Dublin was a new and complex sensation. Uncle Charles had grown so witless that he could no longer be sent out on errands and the disorder in settling in the new house left Stephen freer than he had been in Blackrock. In the beginning he contented himself with circling timidly round the neighbouring square or, at most, going half way down one of the side streets: but when he had made a skeleton map of the city in his mind he followed boldly one of its central lines until he reached the customhouse. He passed unchallenged among the docks and along the quays wondering at the multitude of corks that lay bobbing on the surface of the water in a thick yellow scum, at the crowds of quay porters and teh rumbling carts and the illdressed bearded policeman. The vastness and strangeness of life suggested to him by the bales of merchandise stocked along the walls or swung aloft out of the holds of steamers wakened again in him the unrest which had sent him wandering in the evening from garden to garden in search of Mercedes. And amid this new bustling life he might have fancied himself in another sunwarmed trellises of the wineshops. A vague dissatisfaction grew up within him as he looked on the quays and on the river and on lowering skies and yet he continued to wander up and down day after day as if he really sought somone that eluded him.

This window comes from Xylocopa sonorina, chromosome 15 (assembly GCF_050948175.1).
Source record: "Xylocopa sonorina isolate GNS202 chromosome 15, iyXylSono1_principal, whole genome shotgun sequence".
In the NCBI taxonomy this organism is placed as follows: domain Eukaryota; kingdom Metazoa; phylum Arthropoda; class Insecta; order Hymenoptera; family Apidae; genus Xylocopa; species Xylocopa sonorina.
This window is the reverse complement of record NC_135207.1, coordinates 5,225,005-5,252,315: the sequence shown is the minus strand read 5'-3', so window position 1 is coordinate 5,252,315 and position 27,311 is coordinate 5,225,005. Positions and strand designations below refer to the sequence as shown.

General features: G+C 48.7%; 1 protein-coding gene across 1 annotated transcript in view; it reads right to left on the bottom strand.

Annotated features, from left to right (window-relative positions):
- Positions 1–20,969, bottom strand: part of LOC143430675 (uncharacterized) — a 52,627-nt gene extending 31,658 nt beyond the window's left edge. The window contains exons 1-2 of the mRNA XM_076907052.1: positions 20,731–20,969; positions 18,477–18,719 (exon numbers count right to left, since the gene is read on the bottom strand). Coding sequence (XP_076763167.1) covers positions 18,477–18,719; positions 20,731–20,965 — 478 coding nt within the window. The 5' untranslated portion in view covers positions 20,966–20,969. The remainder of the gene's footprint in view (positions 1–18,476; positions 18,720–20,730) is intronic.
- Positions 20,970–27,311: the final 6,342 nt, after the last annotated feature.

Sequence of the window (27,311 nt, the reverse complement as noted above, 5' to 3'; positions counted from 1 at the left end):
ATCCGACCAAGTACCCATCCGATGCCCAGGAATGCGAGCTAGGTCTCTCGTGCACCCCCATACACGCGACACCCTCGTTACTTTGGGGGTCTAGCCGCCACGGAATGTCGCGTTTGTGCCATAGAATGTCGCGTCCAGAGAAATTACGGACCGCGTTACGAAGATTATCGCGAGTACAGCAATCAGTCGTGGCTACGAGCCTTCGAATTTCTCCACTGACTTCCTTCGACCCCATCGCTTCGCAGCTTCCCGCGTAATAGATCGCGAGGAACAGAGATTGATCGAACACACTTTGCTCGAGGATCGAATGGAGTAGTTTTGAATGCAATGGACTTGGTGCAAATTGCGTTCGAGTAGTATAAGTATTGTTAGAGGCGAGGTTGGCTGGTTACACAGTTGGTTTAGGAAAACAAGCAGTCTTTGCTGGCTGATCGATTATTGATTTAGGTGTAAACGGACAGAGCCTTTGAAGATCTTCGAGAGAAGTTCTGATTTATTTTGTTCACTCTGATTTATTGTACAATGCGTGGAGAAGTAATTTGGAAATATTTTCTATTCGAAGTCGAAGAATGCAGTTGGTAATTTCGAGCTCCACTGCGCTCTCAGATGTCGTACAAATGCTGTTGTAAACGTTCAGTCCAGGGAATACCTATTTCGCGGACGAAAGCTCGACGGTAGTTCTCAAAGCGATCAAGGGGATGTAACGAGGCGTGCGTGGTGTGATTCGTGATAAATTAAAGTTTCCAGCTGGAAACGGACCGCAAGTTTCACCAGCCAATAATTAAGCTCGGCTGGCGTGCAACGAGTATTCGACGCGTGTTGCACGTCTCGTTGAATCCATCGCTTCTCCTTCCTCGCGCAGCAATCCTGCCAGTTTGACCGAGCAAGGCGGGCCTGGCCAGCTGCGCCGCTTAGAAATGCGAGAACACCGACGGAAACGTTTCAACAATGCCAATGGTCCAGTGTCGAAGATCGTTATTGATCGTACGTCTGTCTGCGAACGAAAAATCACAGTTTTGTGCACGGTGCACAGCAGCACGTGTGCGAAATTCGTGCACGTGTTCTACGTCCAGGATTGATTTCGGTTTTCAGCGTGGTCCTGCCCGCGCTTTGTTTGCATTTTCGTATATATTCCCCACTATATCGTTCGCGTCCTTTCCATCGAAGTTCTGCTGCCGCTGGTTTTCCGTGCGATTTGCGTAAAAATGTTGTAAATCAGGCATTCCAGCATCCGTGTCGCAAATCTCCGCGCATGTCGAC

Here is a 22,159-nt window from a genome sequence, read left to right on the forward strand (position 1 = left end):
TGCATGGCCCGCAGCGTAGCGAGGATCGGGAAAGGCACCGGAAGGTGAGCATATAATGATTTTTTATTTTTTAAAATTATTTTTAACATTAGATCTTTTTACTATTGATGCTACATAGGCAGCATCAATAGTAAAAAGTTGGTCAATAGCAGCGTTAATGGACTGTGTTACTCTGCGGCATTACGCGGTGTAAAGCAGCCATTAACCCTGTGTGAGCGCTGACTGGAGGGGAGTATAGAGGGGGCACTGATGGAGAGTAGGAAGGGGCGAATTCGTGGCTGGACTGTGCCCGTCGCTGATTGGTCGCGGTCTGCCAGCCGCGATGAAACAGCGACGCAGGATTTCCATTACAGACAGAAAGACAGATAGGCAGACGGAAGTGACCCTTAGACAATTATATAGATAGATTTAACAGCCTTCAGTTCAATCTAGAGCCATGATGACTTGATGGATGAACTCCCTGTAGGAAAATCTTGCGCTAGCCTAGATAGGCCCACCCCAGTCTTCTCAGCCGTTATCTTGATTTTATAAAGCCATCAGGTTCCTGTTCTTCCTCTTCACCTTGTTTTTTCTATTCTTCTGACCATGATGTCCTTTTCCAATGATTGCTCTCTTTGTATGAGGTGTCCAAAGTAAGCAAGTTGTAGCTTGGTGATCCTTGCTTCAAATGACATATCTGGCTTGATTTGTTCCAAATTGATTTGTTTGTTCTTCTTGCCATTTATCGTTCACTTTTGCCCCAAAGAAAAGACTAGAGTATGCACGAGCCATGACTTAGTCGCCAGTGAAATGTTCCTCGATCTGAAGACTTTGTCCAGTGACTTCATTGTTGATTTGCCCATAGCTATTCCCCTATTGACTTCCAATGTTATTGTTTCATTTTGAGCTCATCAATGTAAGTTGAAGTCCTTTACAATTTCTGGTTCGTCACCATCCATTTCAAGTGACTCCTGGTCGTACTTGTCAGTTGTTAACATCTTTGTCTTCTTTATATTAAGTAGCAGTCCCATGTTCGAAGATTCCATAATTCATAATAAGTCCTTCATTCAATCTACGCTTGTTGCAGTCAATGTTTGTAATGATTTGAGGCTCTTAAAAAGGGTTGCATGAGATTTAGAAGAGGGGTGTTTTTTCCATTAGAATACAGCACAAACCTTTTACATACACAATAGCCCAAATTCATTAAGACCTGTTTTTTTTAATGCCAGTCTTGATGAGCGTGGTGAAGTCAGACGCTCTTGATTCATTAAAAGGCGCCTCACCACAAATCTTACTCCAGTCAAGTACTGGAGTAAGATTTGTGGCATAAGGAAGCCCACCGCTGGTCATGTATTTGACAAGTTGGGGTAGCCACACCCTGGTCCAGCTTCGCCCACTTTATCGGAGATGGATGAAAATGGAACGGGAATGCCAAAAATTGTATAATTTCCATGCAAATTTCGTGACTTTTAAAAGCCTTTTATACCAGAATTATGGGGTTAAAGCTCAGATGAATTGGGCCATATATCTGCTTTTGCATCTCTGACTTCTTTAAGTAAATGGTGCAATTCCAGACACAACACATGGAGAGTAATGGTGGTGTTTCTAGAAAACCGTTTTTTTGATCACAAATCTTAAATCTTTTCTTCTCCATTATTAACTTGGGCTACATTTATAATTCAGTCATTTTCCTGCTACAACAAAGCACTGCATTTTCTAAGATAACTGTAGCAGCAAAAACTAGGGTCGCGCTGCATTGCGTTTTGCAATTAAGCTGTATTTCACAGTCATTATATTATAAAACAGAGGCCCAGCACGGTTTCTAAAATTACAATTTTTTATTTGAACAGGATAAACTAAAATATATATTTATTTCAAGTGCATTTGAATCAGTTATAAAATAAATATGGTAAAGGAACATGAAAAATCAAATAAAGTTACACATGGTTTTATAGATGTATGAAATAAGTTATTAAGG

He went once or twice with his mother to visit their relatives: and, though they passed a jovial array of shops lit up and adorned for Christmas, his mood of embittered silence did not leave him. The causes of his embitterment were many, remote and near. He was angry with himself for being young and the prey of restless foolish impulses, angry also with the change of fortune which was reshaping the world about him into a vision of squalor and insincerity. Yet his anger lent nothing to the vision. He